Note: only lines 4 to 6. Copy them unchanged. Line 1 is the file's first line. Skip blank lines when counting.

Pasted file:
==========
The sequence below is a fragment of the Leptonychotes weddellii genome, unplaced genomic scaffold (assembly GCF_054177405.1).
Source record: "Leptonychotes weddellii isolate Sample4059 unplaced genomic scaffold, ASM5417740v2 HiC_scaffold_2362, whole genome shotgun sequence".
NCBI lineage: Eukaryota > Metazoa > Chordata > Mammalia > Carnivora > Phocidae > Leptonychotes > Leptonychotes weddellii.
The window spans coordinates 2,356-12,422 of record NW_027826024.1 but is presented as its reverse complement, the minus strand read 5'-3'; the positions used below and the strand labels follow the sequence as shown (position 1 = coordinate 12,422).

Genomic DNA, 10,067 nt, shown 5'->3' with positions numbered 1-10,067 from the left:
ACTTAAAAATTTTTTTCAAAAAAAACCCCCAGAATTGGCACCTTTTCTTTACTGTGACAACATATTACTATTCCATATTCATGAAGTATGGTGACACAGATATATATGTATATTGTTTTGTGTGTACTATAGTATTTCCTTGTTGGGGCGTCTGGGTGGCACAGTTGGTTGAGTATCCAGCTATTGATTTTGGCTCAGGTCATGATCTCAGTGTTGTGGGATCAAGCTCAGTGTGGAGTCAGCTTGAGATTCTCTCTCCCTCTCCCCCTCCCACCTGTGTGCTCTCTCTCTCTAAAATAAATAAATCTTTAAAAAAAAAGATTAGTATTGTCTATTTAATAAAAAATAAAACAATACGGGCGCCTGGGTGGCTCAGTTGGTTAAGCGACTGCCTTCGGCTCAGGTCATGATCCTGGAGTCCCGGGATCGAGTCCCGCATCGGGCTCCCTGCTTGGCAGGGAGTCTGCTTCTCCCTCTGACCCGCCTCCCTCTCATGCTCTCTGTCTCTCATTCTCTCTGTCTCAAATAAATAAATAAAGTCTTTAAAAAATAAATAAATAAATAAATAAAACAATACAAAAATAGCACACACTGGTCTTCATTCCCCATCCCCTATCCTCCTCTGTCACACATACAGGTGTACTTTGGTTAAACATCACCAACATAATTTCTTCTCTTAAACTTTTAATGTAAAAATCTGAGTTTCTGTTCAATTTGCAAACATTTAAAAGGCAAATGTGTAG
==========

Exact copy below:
The window spans coordinates 2,356-12,422 of record NW_027826024.1 but is presented as its reverse complement, the minus strand read 5'-3'; the positions used below and the strand labels follow the sequence as shown (position 1 = coordinate 12,422).

Genomic DNA, 10,067 nt, shown 5'->3' with positions numbered 1-10,067 from the left:
ACTTAAAAATTTTTTTCAAAAAAAACCCCCAGAATTGGCACCTTTTCTTTACTGTGACAACATATTACTATTCCATATTCATGAAGTATGGTGACACAGATATATATGTATATTGTTTTGTGTGTACTATAGTATTTCCTTGTTGGGGCGTCTGGGTGGCACAGTTGGTTGAGTATCCAGCTATTGATTTTGGCTCAGGTCATGATCTCAGTGTTGTGGGATCAAGCTCAGTGTGGAGTCAGCTTGAGATTCTCTCTCCCTCTCCCCCTCCCACCTGTGTGCTCTCTCTCTCTAAAATAAATAAATCTTTAAAAAAAAAGATTAGTATTGTCTATTTAATAAAAAATAAAACAATACGGGCGCCTGGGTGGCTCAGTTGGTTAAGCGACTGCCTTCGGCTCAGGTCATGATCCTGGAGTCCCGGGATCGAGTCCCGCATCGGGCTCCCTGCTTGGCAGGGAGTCTGCTTCTCCCTCTGACCCGCCTCCCTCTCATGCTCTCTGTCTCTCATTCTCTCTGTCTCAAATAAATAAATAAAGTCTTTAAAAAATAAATAAATAAATAAATAAAACAATACAAAAATAGCACACACTGGTCTTCATTCCCCATCCCCTATCCTCCTCTGTCACACATACAGGTGTACTTTGGTTAAACATCACCAACATAATTTCTTCTCTTAAACTTTTAATGTAAAAATCTGAGTTTCTGTTCAATTTGCAAACATTTAAAAGGCAAATGTGTAG